How do I deal with a bladder problem?
The first step is to not see your bladder problem as a taboo. Embarrassment and anxiety can lead to unnecessary social isolation. This means that you are less likely to go out if you aren’t sure where the nearest toilets will be. Whenever you go outside, you end up feeling like you’re living from ‘toilet to toilet’. In addition, your bladder problem can make it more difficult to attend meetings and parties for fear of an ‘accident’ that’s difficult to hide. Thanks to self-catheterisation, these inconveniences quickly and relatively easily become a thing of the past.
Self-catheterisation as a solution
If your doctor advises that self-catheterisation might be suitable for you, it can take a while to get used to the idea. The thought of ‘putting something in your body’ is often discouraging. Then there is also the fear of pain (which is unnecessary, by the way) and potential dependence on a partner or carer; these also cause concern.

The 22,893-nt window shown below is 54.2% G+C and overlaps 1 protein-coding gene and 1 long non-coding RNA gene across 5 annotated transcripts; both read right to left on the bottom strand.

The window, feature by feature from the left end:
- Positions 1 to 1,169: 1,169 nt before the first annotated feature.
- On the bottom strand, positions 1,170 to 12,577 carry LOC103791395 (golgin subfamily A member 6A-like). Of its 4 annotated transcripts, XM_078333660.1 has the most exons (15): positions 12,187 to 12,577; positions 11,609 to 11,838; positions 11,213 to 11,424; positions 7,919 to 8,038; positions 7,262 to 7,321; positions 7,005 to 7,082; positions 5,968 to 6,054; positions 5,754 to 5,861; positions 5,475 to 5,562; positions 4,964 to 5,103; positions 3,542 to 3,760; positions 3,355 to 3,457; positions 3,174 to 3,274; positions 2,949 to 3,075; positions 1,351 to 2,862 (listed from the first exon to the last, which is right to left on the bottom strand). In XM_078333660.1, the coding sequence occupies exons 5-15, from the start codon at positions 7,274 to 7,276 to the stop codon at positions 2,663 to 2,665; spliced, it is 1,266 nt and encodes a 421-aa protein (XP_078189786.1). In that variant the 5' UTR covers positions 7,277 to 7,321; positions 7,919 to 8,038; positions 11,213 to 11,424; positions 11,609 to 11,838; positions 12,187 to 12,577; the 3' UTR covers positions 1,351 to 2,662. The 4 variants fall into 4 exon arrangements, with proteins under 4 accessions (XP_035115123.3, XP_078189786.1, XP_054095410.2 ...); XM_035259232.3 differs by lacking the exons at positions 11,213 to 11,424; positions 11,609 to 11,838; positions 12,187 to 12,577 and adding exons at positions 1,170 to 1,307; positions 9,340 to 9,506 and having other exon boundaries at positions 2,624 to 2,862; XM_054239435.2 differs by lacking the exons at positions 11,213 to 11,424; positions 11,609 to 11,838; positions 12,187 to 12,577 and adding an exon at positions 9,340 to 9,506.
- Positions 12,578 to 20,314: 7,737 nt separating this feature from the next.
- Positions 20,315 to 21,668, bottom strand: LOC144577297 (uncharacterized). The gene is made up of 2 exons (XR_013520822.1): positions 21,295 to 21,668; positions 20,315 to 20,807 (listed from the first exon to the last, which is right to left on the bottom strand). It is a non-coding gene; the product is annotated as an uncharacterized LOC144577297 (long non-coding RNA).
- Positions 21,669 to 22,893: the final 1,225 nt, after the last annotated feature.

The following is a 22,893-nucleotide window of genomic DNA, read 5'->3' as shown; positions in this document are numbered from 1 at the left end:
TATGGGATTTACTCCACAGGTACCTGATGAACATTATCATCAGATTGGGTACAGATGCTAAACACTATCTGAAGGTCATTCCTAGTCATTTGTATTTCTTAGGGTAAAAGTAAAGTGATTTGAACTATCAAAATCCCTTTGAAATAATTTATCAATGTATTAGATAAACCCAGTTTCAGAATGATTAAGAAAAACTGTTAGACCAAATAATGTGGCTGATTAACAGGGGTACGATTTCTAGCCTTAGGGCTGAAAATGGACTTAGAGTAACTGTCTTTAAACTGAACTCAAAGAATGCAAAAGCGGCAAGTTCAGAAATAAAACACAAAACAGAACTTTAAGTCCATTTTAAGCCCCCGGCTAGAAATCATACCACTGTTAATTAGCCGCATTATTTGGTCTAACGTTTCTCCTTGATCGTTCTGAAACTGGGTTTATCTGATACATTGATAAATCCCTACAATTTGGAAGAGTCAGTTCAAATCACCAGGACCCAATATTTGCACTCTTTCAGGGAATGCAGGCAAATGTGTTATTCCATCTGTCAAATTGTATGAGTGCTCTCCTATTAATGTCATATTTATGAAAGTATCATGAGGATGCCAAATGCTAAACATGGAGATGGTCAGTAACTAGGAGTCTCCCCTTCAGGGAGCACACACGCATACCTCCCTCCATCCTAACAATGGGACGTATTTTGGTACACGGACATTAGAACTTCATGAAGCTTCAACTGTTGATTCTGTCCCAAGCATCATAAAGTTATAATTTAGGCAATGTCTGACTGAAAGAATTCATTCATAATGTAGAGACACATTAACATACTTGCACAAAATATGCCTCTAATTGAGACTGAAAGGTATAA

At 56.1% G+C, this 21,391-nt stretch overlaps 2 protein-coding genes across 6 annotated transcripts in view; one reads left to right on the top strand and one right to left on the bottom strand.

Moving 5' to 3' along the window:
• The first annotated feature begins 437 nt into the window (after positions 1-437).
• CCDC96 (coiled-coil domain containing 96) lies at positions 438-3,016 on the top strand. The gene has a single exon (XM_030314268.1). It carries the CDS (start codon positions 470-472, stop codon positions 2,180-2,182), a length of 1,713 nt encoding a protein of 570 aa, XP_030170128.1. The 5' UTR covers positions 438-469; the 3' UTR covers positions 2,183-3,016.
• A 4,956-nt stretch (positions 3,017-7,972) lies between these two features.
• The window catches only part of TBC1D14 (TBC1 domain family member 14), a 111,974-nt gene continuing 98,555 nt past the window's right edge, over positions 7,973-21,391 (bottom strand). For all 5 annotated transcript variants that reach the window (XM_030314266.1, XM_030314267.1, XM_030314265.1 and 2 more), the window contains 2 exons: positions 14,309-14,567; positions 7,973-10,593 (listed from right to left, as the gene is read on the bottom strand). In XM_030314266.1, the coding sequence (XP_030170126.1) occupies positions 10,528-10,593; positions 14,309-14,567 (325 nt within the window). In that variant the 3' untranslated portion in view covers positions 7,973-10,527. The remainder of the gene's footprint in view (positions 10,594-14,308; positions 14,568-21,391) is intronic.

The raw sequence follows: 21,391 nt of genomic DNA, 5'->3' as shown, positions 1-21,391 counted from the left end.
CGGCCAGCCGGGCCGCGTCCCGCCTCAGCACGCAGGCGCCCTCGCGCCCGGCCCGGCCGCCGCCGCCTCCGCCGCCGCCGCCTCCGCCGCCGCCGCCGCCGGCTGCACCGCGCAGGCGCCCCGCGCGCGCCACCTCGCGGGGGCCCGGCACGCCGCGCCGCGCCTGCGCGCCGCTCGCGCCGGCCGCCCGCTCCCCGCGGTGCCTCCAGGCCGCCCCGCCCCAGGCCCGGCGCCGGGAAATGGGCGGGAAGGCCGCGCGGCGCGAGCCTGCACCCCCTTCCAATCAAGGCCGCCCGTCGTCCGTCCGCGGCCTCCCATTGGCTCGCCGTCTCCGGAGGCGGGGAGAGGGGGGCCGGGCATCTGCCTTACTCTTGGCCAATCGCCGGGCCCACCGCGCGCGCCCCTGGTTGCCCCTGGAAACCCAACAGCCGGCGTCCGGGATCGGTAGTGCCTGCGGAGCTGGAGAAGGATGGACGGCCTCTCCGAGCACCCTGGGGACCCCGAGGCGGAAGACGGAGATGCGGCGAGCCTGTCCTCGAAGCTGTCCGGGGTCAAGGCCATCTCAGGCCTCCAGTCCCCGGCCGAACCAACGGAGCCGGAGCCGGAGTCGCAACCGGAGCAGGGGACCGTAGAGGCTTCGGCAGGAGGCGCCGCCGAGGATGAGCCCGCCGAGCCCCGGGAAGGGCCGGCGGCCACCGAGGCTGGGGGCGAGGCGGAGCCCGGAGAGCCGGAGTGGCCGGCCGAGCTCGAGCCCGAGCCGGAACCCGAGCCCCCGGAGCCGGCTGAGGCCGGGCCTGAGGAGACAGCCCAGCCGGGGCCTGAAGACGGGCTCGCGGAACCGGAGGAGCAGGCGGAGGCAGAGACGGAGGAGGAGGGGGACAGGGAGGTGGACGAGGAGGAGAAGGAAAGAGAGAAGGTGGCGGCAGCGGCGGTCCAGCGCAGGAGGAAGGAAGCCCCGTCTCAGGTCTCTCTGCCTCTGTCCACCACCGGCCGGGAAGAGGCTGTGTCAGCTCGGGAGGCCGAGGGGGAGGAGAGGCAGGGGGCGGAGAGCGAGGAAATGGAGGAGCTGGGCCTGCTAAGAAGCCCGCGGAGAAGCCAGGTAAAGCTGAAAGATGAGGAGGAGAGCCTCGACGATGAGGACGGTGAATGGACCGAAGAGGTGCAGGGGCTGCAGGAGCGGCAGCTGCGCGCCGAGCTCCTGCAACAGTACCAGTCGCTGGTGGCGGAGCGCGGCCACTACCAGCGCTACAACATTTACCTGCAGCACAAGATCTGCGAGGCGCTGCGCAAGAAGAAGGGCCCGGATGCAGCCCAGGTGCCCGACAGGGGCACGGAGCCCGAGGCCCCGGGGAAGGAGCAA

However, contrary to these easily understandable feelings, this is actually a solution to a problem that you may have been dealing with for a long time. As soon as you get used to the idea of self-catheterisation, you will see that it actually removes many existing inconveniences.
Self-catheterisation in your daily life
It goes without saying that you will need to learn how to self-catheterise, and how to schedule it into your daily life. To start off with it will take some time but after a while, you will find that in the end you don’t need much more time than a normal toilet visit. And sometimes even less! With the right instructions and guidance, self-catheterisation is easy to do for the long term. This is also true if you’re older of if you have a physical disability.
Let us tell you more of the advantages of intermittent catherisation.